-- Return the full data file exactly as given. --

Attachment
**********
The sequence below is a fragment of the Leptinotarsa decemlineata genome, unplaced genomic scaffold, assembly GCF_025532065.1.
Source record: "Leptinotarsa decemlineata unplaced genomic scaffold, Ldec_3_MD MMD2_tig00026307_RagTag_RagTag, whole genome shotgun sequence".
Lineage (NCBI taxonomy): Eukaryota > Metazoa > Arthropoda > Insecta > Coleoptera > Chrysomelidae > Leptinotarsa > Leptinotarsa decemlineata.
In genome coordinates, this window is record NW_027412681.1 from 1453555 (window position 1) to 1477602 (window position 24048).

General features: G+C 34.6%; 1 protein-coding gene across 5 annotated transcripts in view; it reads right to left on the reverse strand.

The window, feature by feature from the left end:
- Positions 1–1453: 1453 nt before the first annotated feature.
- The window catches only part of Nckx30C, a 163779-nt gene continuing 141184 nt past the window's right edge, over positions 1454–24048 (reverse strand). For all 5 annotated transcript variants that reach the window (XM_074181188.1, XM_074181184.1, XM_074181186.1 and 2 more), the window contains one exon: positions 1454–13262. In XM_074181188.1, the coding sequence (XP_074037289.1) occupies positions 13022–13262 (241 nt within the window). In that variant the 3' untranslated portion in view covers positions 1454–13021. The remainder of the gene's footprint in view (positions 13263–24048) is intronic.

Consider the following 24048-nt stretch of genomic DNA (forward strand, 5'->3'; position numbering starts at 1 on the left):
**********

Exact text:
The sequence below is a fragment of the Leptinotarsa decemlineata genome, unplaced genomic scaffold, assembly GCF_025532065.1.
Source record: "Leptinotarsa decemlineata unplaced genomic scaffold, Ldec_3_MD MMD2_tig00026307_RagTag_RagTag, whole genome shotgun sequence".
Lineage (NCBI taxonomy): Eukaryota > Metazoa > Arthropoda > Insecta > Coleoptera > Chrysomelidae > Leptinotarsa > Leptinotarsa decemlineata.
In genome coordinates, this window is record NW_027412681.1 from 1453555 (window position 1) to 1477602 (window position 24048).

General features: G+C 34.6%; 1 protein-coding gene across 5 annotated transcripts in view; it reads right to left on the reverse strand.

The window, feature by feature from the left end:
- Positions 1–1453: 1453 nt before the first annotated feature.
- The window catches only part of Nckx30C, a 163779-nt gene continuing 141184 nt past the window's right edge, over positions 1454–24048 (reverse strand). For all 5 annotated transcript variants that reach the window (XM_074181188.1, XM_074181184.1, XM_074181186.1 and 2 more), the window contains one exon: positions 1454–13262. In XM_074181188.1, the coding sequence (XP_074037289.1) occupies positions 13022–13262 (241 nt within the window). In that variant the 3' untranslated portion in view covers positions 1454–13021. The remainder of the gene's footprint in view (positions 13263–24048) is intronic.

Consider the following 24048-nt stretch of genomic DNA (forward strand, 5'->3'; position numbering starts at 1 on the left):